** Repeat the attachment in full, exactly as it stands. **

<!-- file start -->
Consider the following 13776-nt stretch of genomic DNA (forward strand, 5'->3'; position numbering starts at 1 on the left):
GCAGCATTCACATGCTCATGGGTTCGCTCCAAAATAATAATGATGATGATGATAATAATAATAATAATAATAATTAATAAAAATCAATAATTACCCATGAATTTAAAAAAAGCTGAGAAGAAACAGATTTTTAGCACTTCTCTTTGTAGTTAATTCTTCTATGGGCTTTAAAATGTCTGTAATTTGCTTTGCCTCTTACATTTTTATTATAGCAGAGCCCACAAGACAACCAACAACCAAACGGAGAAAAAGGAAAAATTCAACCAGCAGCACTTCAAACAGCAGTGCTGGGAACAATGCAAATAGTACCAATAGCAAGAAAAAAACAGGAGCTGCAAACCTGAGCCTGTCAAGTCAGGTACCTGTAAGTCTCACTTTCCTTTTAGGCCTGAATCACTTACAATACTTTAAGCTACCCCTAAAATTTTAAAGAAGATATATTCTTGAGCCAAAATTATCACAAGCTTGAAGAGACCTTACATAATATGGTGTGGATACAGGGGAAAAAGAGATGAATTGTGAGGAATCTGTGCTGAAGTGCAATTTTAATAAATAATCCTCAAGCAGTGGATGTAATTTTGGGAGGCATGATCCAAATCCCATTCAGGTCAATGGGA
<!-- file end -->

Consider the following 13776-nt stretch of genomic DNA (forward strand, 5'->3'; position numbering starts at 1 on the left):
GCAGCATTCACATGCTCATGGGTTCGCTCCAAAATAATAATGATGATGATGATAATAATAATAATAATAATAATTAATAAAAATCAATAATTACCCATGAATTTAAAAAAAGCTGAGAAGAAACAGATTTTTAGCACTTCTCTTTGTAGTTAATTCTTCTATGGGCTTTAAAATGTCTGTAATTTGCTTTGCCTCTTACATTTTTATTATAGCAGAGCCCACAAGACAACCAACAACCAAACGGAGAAAAAGGAAAAATTCAACCAGCAGCACTTCAAACAGCAGTGCTGGGAACAATGCAAATAGTACCAATAGCAAGAAAAAAACAGGAGCTGCAAACCTGAGCCTGTCAAGTCAGGTACCTGTAAGTCTCACTTTCCTTTTAGGCCTGAATCACTTACAATACTTTAAGCTACCCCTAAAATTTTAAAGAAGATATATTCTTGAGCCAAAATTATCACAAGCTTGAAGAGACCTTACATAATATGGTGTGGATACAGGGGAAAAAGAGATGAATTGTGAGGAATCTGTGCTGAAGTGCAATTTTAATAAATAATCCTCAAGCAGTGGATGTAATTTTGGGAGGCATGATCCAAATCCCATTCAGGTCAATGGGA